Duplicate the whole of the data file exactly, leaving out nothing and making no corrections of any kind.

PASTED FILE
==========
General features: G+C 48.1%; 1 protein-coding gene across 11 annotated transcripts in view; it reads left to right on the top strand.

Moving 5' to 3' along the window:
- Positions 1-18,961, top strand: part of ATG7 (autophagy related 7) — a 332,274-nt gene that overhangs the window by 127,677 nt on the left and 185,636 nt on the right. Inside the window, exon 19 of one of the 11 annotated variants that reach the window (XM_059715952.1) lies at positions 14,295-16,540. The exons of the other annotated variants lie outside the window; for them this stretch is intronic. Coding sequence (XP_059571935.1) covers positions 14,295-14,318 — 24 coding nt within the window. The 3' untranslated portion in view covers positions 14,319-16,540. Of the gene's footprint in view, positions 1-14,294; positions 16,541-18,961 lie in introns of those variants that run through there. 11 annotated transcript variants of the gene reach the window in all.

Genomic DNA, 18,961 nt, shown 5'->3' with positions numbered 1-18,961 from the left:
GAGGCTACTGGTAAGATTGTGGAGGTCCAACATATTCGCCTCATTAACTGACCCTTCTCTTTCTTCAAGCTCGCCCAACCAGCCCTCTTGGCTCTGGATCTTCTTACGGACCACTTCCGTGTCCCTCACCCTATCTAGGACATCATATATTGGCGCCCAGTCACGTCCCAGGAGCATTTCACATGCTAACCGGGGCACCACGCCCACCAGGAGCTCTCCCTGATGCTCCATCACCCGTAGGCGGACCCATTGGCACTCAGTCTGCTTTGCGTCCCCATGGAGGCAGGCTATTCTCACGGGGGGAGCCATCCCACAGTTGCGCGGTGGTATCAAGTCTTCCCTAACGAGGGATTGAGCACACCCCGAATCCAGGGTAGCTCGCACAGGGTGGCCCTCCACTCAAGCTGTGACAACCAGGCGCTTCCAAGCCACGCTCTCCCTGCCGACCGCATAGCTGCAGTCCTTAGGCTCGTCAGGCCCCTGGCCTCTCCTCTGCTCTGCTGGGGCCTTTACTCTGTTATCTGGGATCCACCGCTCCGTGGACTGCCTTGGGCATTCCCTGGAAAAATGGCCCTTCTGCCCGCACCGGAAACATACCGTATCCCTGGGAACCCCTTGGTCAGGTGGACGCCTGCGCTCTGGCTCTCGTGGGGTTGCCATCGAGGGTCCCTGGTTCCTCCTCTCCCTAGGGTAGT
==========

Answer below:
General features: G+C 48.1%; 1 protein-coding gene across 11 annotated transcripts in view; it reads left to right on the top strand.

Moving 5' to 3' along the window:
- Positions 1-18,961, top strand: part of ATG7 (autophagy related 7) — a 332,274-nt gene that overhangs the window by 127,677 nt on the left and 185,636 nt on the right. Inside the window, exon 19 of one of the 11 annotated variants that reach the window (XM_059715952.1) lies at positions 14,295-16,540. The exons of the other annotated variants lie outside the window; for them this stretch is intronic. Coding sequence (XP_059571935.1) covers positions 14,295-14,318 — 24 coding nt within the window. The 3' untranslated portion in view covers positions 14,319-16,540. Of the gene's footprint in view, positions 1-14,294; positions 16,541-18,961 lie in introns of those variants that run through there. 11 annotated transcript variants of the gene reach the window in all.

Genomic DNA, 18,961 nt, shown 5'->3' with positions numbered 1-18,961 from the left:
GAGGCTACTGGTAAGATTGTGGAGGTCCAACATATTCGCCTCATTAACTGACCCTTCTCTTTCTTCAAGCTCGCCCAACCAGCCCTCTTGGCTCTGGATCTTCTTACGGACCACTTCCGTGTCCCTCACCCTATCTAGGACATCATATATTGGCGCCCAGTCACGTCCCAGGAGCATTTCACATGCTAACCGGGGCACCACGCCCACCAGGAGCTCTCCCTGATGCTCCATCACCCGTAGGCGGACCCATTGGCACTCAGTCTGCTTTGCGTCCCCATGGAGGCAGGCTATTCTCACGGGGGGAGCCATCCCACAGTTGCGCGGTGGTATCAAGTCTTCCCTAACGAGGGATTGAGCACACCCCGAATCCAGGGTAGCTCGCACAGGGTGGCCCTCCACTCAAGCTGTGACAACCAGGCGCTTCCAAGCCACGCTCTCCCTGCCGACCGCATAGCTGCAGTCCTTAGGCTCGTCAGGCCCCTGGCCTCTCCTCTGCTCTGCTGGGGCCTTTACTCTGTTATCTGGGATCCACCGCTCCGTGGACTGCCTTGGGCATTCCCTGGAAAAATGGCCCTTCTGCCCGCACCGGAAACATACCGTATCCCTGGGAACCCCTTGGTCAGGTGGACGCCTGCGCTCTGGCTCTCGTGGGGTTGCCATCGAGGGTCCCTGGTTCCTCCTCTCCCTAGGGTAGT